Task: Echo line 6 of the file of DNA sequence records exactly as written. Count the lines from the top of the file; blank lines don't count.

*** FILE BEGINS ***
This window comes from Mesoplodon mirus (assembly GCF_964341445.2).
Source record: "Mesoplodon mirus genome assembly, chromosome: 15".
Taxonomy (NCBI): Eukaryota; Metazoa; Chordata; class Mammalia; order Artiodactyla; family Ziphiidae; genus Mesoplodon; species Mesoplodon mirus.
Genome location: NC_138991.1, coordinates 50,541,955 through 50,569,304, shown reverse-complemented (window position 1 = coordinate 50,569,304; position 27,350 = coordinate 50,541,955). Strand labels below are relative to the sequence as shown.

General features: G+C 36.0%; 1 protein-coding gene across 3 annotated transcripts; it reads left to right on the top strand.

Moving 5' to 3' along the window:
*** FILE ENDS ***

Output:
Moving 5' to 3' along the window: